Think Conway is a cultural backwater? Think again.
The University of Central Arkansas and Hendrix College sponsor performance and lecture series that are comparable to those in major metropolitan areas. Consider some of the recent events that have taken place in Conway. If you stayed in Little Rock, you would have missed them.
In September 2000, Ray Charles headlined the inaugural concert at the Donald W. Reynolds Performance Hall on the UCA campus. Jazz singer Dianne Reeves performed there two weeks after she won a Grammy for Best Jazz Vocalist, in February 2001. Hendrix has a free concert series that has brought in the likes of Taj Mahal, Gillian Welch, and Lucinda Williams. UCA also has hosted Three Mo’ Tenors and Wynton Marsalis, and in 2005, it will present the final performance of a 13-city national tour by virtuoso bassist Edgar Meyer and virtuoso mandolinist Chris Thile from Nickel Creek.
Hendrix’s theater offerings are free, and they run the gamut from student plays to national touring productions, such as those by the National Theatre of the Deaf. Recent performances include William Shakespeare’s “The Tempest,” “Alice in Bed” by Susan Sontag, and the Sam Shepard play “Suicide in B-Flat.” The artistic director of the Arkansas Repertory Theatre, Bob Hupp, will direct “Metamorphoses” by Mary Zimmerman there in February 2005.
Conway is leaps and bounds ahead of Little Rock in this category, with both UCA and Hendrix hosting impressive dance ensembles. Some recent visitors to the Hendrix campus include David Dorfman Dance, Ballet Hispanico, Pilobolus Dance Company, North Carolina Dance Theatre, and Stephen Petronio Dance. UCA presents modern dance every season, highlighted in the past by Gregory Hines, Parsons Dance, Ailey II and MOMIX: Opus Cactus. Complexions, a multi-ethnic modern company from New York, will be there next April.
UCA received a lot of attention this year when it hosted lectures by conservative commentator Ann Coulter and liberal filmmaker Michael Moore before the elections. Hendrix, through its Hendrix-Murphy Foundation, has sponsored talks by Arun Gandhi (grandson of Mahatma Gandhi), as well as a wide array of world-renowned literary figures, such as Maya Angelou, Seamus Heaney, Allen Ginsberg, Ellen Gilchrist, Barry Lopez, Tim O’Brien, and Stephen Greenblatt (whose new biography of Shakespeare, “Will in the World,” is a finalist for the National Book Award).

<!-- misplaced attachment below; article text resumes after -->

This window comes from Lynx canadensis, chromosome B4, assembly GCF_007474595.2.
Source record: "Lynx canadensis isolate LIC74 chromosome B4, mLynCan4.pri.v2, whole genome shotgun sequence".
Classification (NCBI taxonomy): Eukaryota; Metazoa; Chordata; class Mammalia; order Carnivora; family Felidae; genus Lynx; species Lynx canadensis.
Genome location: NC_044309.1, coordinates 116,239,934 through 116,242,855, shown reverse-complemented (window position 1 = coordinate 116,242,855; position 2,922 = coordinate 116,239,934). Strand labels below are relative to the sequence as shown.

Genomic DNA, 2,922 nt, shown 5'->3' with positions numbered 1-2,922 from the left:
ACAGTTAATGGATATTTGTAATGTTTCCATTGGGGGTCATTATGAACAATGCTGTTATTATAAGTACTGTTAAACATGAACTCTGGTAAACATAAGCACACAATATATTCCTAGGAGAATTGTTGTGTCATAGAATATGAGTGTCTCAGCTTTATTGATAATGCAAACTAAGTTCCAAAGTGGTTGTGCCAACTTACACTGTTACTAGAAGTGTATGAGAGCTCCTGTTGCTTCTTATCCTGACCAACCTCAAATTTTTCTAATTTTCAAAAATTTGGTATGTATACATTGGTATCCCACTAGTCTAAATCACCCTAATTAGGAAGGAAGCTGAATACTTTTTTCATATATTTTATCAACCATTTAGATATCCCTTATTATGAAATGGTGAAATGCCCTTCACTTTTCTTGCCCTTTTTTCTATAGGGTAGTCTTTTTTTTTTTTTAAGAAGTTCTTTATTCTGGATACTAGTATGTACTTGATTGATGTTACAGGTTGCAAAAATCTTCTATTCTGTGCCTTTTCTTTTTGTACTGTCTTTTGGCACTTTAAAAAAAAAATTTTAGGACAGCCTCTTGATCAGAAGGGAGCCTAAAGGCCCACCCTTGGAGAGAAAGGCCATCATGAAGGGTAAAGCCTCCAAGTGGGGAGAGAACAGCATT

According to a press release we just received: The Donald W. Reynolds Campus of the Arkansas Sheriff’s Youth Ranches (The Ranch) located near Fort Smith was vandalized overnight Thursday. Items stolen during the break-in included all of the children’s saddles, food, tools and supplies from The Ranch’s carpentry shop and all equipment from its auto shop. An investigation is underway with the Crawford County Sheriff’s Office.
Sheila Kennedy, a professor of architecture at the Massachusetts Institute of Technology and founder of Kennedy & Violich Architecture Ltd., will give the June Freeman lecture tonight at the Arkansas Arts Center, part of the Architecture + Design Network series at the Arkansas Arts Center.
A former mental health agency director has won a default judgment worth $358,000 over a claim for unpaid retirement pay and Sen. Jeremy Hutchinson is apparently to blame for failure to respond to pleadings in the case.
Sen. Tom Cotton, cordial to a fault, appeared before a capacity crowd at the 2,200 seat Pat Walker Performing Arts Center at Springdale High tonight to a mixed chorus of clapping and boos. Other than polite applause when he introduced his mom and dad and a still moment as he led the crowd in a recitation of the Pledge of Allegiance — his night didn't get much better from there.